Basic mistakes behind high road death toll - police

Taupo, Crash
Four people died in a crash near Taupō last month. Photo credit: Newshub

This year's high road death toll is being fuelled by drivers not following basic rules behind the wheel, police say.

The number of fatalities related to those not wearing seatbelts has doubled since 2014, and national road policing manager Superintendent Steve Greally says that's not good enough.

"They're such basic mistakes some people are making.

"Each time you get in the car just stop, even just for a couple seconds, and think to yourself, 'I'm going make sure I'm as safe as I can possibly be.

"'I'm not going to drive drunk. I am going to put my belt on. My kids will have their belts on. We won't be speeding. We're not going to take unnecessary risks.'"

He warns drivers need to be careful and be aware, especially coming into the summer months when more cars will be on our roads. Sometimes it's completely innocent parties who pay the ultimate price, he says.

"I don't know what it means to some people when you get your driver licence, but it's certainly not a licence to be an idiot on our roads."

Christchurch, Crash
A bus and car collided in Akaroa near Christchurch earlier this year. Photo credit: Newshub

Information from the Ministry of Transport shows the road death toll has been increasing every year since 2013, and in 2016 more than 31 percent of all fatalities were passengers or pedestrians.

The road death toll currently stands at 323 in 2017 after five people were killed in four separate car crashes across New Zealand over the weekend.

Road death tolls per year:

  • 2017 323*
  • 2016 328
  • 2015 319
  • 2014 293
  • 2013 253
  • 2012 308
  • 2011 284
  • 2010 375
  • 2009 384
  • 2008 366
Crash, Ti Rakau
In 2016, 52 motorcyclists died on New Zealand roads. Photo credit: Newshub

On average more than seven people have died on New Zealand roads every week this year, and if that trends continues it could be the worst year in a decade.

Death toll 'absolutely tragic' - AA

The Automobile Association (AA) has reiterated the need for basic rules to be followed by drivers when getting behind the wheel.

Simple ways everyone can reduce chances of being hurt:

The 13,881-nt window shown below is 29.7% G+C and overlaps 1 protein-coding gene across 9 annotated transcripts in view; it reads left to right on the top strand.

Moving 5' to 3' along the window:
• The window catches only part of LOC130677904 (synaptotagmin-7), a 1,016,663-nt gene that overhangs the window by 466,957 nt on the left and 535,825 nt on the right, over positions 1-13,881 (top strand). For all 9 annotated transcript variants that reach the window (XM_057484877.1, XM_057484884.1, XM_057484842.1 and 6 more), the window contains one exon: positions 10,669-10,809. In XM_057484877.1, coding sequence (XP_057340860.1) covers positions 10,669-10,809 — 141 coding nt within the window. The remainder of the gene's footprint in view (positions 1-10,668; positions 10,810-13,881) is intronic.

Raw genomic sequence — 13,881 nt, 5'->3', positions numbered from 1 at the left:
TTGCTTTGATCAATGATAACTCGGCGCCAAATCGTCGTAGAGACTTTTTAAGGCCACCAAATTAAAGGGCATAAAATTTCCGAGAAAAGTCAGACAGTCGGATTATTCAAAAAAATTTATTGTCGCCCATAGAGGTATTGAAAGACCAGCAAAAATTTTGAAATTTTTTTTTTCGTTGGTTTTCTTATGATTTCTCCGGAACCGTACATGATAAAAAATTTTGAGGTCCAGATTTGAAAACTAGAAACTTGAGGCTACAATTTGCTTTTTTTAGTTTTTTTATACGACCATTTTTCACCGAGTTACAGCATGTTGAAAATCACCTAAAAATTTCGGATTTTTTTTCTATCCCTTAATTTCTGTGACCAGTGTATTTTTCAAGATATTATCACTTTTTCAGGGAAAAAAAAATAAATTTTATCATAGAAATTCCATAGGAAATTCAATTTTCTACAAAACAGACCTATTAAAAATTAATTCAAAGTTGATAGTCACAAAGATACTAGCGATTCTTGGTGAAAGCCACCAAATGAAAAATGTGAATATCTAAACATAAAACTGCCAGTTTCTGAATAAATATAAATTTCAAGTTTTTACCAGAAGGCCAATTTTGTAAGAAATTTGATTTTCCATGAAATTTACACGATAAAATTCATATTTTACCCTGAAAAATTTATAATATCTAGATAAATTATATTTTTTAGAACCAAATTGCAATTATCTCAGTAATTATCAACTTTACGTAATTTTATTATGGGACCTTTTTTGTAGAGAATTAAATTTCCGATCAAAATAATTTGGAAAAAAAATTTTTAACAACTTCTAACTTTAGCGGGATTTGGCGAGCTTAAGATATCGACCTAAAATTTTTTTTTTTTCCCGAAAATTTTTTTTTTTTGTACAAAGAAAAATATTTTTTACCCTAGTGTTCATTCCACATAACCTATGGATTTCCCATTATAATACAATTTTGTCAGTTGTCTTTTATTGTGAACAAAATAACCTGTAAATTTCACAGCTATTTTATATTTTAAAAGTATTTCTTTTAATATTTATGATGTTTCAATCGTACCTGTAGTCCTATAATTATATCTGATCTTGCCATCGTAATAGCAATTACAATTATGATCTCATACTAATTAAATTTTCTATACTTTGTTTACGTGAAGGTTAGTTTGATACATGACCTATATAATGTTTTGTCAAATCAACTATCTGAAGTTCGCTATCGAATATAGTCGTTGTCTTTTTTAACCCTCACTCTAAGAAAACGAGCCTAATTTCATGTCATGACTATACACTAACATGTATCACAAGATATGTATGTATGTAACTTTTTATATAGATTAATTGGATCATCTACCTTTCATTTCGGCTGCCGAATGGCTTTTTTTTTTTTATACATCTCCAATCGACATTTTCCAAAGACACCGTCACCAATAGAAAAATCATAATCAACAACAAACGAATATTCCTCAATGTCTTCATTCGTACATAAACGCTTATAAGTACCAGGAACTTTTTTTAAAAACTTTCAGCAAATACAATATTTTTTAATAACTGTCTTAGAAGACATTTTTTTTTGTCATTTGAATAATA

• Make sure everyone in a vehicle wears a seatbelt
  • Keep at least a two-second following distance
  • Turn your headlights on during the day so your vehicle is harder to miss seeing
  • Drive at a safe speed for the conditions
  • Fully focus on your driving. If you are tempted by your phone or other distractions, put them somewhere you can't get to before you start driving.
Auckland, Crash
Crashes can be frequent on Auckland's motorways. Photo credit: Supplied

"Everyone involved in road safety wants the number of people who die and are injured to be falling, but at the moment things are going the wrong way and we have to find ways to turn that around," an AA spokesperson says.

"Unfortunately, there is no one action that will put a stop to crashes, but the AA wants the new Government to make several changes that we think would have the biggest impact on road safety. 

"Top of the list is needing to try and find ways to reach the small group of people not wearing seatbelts. 

"Alcohol and drugs continue to feature highly in crashes, and the AA wants all repeat drink drivers to have alcohol interlocks installed [in-car breathalysers], as well as the police to be able to do roadside drug testing like we do for alcohol."

Road deaths are 'not inevitable' - road safety charity

Brake NZ development director Caroline Perry told The AM Show no road death is acceptable.

The response came after show host Duncan Garner questioned whether we have to accept that people will die on New Zealand roads.

"No, absolutely not," Ms Perry says.

"No road death on our road is acceptable and they're not inevitable; we know that they are preventable."

She says the Government should make good on its promise made pre-election for a vision-zero approach to transport safety.